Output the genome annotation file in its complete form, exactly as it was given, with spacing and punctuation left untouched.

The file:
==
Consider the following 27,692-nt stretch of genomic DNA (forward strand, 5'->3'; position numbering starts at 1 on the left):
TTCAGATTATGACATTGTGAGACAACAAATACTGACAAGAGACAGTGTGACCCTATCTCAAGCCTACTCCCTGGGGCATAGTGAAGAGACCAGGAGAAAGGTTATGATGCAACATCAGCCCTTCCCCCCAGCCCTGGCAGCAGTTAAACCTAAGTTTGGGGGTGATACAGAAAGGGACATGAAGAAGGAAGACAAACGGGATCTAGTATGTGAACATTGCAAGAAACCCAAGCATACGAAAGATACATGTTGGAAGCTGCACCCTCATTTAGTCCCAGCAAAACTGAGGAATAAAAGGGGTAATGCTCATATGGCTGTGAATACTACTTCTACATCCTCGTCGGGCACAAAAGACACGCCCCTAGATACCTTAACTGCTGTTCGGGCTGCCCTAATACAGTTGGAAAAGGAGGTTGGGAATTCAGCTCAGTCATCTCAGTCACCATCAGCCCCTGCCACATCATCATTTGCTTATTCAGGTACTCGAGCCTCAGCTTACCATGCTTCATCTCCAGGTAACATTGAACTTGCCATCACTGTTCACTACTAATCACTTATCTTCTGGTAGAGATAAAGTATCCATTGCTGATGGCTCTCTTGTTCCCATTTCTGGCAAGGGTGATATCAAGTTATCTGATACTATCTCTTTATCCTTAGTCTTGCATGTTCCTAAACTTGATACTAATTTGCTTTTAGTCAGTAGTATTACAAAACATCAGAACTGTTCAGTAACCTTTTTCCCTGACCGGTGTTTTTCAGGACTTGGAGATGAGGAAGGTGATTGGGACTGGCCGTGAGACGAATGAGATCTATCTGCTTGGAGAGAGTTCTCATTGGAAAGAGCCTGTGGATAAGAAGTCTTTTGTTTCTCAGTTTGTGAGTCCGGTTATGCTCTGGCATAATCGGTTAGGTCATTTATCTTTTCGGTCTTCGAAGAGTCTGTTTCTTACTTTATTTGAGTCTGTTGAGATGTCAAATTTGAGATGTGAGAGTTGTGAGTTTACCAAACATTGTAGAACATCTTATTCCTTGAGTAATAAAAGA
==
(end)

Consider the following 27,692-nt stretch of genomic DNA (forward strand, 5'->3'; position numbering starts at 1 on the left):
TTCAGATTATGACATTGTGAGACAACAAATACTGACAAGAGACAGTGTGACCCTATCTCAAGCCTACTCCCTGGGGCATAGTGAAGAGACCAGGAGAAAGGTTATGATGCAACATCAGCCCTTCCCCCCAGCCCTGGCAGCAGTTAAACCTAAGTTTGGGGGTGATACAGAAAGGGACATGAAGAAGGAAGACAAACGGGATCTAGTATGTGAACATTGCAAGAAACCCAAGCATACGAAAGATACATGTTGGAAGCTGCACCCTCATTTAGTCCCAGCAAAACTGAGGAATAAAAGGGGTAATGCTCATATGGCTGTGAATACTACTTCTACATCCTCGTCGGGCACAAAAGACACGCCCCTAGATACCTTAACTGCTGTTCGGGCTGCCCTAATACAGTTGGAAAAGGAGGTTGGGAATTCAGCTCAGTCATCTCAGTCACCATCAGCCCCTGCCACATCATCATTTGCTTATTCAGGTACTCGAGCCTCAGCTTACCATGCTTCATCTCCAGGTAACATTGAACTTGCCATCACTGTTCACTACTAATCACTTATCTTCTGGTAGAGATAAAGTATCCATTGCTGATGGCTCTCTTGTTCCCATTTCTGGCAAGGGTGATATCAAGTTATCTGATACTATCTCTTTATCCTTAGTCTTGCATGTTCCTAAACTTGATACTAATTTGCTTTTAGTCAGTAGTATTACAAAACATCAGAACTGTTCAGTAACCTTTTTCCCTGACCGGTGTTTTTCAGGACTTGGAGATGAGGAAGGTGATTGGGACTGGCCGTGAGACGAATGAGATCTATCTGCTTGGAGAGAGTTCTCATTGGAAAGAGCCTGTGGATAAGAAGTCTTTTGTTTCTCAGTTTGTGAGTCCGGTTATGCTCTGGCATAATCGGTTAGGTCATTTATCTTTTCGGTCTTCGAAGAGTCTGTTTCTTACTTTATTTGAGTCTGTTGAGATGTCAAATTTGAGATGTGAGAGTTGTGAGTTTACCAAACATTGTAGAACATCTTATTCCTTGAGTAATAAAAGA